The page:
Now, this may well be the equivalent of making rice pudding from leftover rice from a Chinese dinner. I’m guessing that no Italian or Italian-American does this kind of thing! In fact, I could be horrifying someone out there that I’d even think of it and I am sure there is a much more traditional alternative to panettone leftovers. But perhaps that’s just the way with us writers of fiction – we have to accept a certain amount of deviation from “real-ness”. It’s a challenging journey to make – walking the line between creating a genuine voice and taking a chance to create a fictional character. Research can bog you down and become obsessive, in the search for a “true” voice, requiring, at some point, a leap of faith. It’s ironic that while I’ve been pondering this issue a lot lately, I’ve gone and made something just like the issue – a merging of something quintessentially Italian and Me. My tastes, my musings, my fiction.

I don’t know if I’m going to get my protagonist “right”. Probably not, hopefully not too far “wrong”. I’m sure it will take a lot of finessing through the editing process to get her closer to the mark. But for the record, the food version, my panettone bread and butter pudding was quite yummy, thank you. Or at least I thought so.

What’s your favourite part about “getting inside the head” of a protagonist?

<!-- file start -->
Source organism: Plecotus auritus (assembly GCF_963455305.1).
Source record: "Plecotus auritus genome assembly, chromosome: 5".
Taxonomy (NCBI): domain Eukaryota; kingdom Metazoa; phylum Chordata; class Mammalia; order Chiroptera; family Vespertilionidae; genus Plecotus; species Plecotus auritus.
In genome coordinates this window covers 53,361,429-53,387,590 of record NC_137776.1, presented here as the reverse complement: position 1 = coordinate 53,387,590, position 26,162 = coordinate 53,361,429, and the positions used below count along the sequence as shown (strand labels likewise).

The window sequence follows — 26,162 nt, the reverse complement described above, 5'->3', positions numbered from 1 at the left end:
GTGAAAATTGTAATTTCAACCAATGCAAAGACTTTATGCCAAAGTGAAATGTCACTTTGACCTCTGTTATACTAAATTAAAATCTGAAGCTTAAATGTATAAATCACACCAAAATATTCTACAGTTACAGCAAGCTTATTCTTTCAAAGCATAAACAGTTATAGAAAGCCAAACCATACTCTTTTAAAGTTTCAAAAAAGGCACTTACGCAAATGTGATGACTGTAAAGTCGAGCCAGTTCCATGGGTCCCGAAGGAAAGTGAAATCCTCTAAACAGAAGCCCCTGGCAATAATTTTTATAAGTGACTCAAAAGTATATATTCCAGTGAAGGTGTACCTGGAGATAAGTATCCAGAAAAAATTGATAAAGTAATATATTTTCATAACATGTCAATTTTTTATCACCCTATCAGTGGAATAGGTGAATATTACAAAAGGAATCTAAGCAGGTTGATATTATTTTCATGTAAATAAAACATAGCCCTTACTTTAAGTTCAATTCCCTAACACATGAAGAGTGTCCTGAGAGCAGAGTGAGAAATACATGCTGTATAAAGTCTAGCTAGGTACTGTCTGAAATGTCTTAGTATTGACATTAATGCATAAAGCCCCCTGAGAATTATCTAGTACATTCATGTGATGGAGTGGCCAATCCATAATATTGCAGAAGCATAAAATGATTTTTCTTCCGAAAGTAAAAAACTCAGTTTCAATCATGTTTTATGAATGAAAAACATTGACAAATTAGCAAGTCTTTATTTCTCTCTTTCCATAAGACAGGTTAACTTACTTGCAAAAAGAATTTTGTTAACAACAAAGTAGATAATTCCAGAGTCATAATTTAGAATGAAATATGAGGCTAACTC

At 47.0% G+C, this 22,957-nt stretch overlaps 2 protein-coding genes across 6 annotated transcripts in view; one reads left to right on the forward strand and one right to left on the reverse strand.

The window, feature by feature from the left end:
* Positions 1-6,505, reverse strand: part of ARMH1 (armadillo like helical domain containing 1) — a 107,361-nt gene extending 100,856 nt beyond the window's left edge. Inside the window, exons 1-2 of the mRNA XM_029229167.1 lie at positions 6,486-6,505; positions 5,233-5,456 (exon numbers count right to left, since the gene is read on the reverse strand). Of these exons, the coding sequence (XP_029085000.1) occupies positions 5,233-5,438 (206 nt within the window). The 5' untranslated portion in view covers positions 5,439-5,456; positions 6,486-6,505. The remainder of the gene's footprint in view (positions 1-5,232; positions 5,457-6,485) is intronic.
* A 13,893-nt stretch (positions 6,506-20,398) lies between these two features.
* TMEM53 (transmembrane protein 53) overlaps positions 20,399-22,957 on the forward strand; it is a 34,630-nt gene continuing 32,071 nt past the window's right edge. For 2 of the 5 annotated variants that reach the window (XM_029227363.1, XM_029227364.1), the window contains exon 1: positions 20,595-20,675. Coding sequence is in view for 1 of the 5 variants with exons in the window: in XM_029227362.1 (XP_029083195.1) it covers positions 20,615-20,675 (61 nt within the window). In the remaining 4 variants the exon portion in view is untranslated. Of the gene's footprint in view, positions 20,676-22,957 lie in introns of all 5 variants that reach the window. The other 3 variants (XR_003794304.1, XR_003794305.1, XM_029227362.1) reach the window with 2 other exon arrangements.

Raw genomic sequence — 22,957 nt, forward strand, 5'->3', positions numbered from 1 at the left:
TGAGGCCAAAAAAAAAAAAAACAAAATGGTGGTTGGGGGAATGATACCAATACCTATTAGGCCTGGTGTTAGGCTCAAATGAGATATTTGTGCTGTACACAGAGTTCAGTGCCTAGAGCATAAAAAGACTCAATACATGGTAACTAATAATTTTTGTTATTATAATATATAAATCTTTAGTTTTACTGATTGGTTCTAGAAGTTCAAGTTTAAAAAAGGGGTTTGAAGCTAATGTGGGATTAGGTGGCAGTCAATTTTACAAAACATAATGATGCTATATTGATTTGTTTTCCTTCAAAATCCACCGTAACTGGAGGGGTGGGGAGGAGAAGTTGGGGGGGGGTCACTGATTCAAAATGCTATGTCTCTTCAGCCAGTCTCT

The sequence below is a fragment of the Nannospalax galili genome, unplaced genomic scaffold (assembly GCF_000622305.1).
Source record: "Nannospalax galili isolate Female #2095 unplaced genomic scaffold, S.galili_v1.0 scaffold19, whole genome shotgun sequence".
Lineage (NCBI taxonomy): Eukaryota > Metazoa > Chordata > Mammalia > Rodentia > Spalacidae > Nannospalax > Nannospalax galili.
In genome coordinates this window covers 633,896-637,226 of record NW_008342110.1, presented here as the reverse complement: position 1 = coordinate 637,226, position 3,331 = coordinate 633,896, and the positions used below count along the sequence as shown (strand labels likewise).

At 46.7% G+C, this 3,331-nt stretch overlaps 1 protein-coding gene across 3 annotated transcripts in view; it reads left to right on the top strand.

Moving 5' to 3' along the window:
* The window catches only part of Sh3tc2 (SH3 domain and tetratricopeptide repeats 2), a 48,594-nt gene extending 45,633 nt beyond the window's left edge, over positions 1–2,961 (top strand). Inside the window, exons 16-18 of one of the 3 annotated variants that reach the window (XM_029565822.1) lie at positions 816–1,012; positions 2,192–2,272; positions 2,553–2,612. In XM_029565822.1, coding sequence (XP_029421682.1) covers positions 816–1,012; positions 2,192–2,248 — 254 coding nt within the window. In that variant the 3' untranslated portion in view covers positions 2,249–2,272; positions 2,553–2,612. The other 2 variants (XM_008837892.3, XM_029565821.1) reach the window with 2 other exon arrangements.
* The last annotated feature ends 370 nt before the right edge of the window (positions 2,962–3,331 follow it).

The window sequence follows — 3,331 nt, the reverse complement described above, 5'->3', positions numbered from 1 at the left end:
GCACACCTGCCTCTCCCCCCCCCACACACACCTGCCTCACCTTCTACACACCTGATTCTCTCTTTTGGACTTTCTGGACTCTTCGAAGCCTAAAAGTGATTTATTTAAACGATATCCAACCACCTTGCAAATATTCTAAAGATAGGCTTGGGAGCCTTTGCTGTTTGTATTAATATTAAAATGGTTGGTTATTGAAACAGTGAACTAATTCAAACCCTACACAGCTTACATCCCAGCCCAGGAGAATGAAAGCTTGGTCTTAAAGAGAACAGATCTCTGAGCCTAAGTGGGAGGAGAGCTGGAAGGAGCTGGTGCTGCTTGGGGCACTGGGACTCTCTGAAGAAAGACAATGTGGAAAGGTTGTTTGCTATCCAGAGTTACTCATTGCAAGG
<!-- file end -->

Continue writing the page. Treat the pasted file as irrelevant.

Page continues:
Panettone bread and butter pudding

Panettone Bread and Butter Pudding:

Ingredients:

50g butter, 3/4 large panettone (2lbs, 908g size), 100ml milk, 300ml cream, 3 large eggs, 8 tsp sugar

Method:

Heat oven to 180 degrees celsius, butter slices of panettone

Grease a one litre pie dish with butter (I used my Staub dutch oven)

Cover dish base with panettone, buttered side up. Layer.

In a saucepan heat milk and cream but do not boil.

In a separate bowl beat eggs with 3/4 of sugar till light and airy and pale in colour

Pour warm milk mixture over eggs, continue beating until all milk mixture added.

Pour this mixture over the panettone slowly, push the liquid gently into the panettone. Sprinkle remaining sugar on the top.

Bake in a hot oven for approximately 30 minutes, until the surface is golden brown and the pudding risen and egg mixture set.

Serve hot with ice-cream, cream or whatever tickles your fancy!

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2 Responses

  1. Are you kidding? I LOVE panettone! I have been guilty all holiday season of buying them whenever I see them, on sale or not. If I were in Syndey, I would definitely have helped you finish it….

  2. Forgot to say: I love ‘hearing’ what a character says, because even though I created them, I often have no idea what they will say in a scene until they’ve said it. Which makes for entertaining writing.

    I also totally agree about merging fiction and life (not mutually exclusive terms) in characters, and how often that happens when I’m cooking. Maybe it’s my reluctance to stick to the recipe, but it might also be a creativity I can’t control!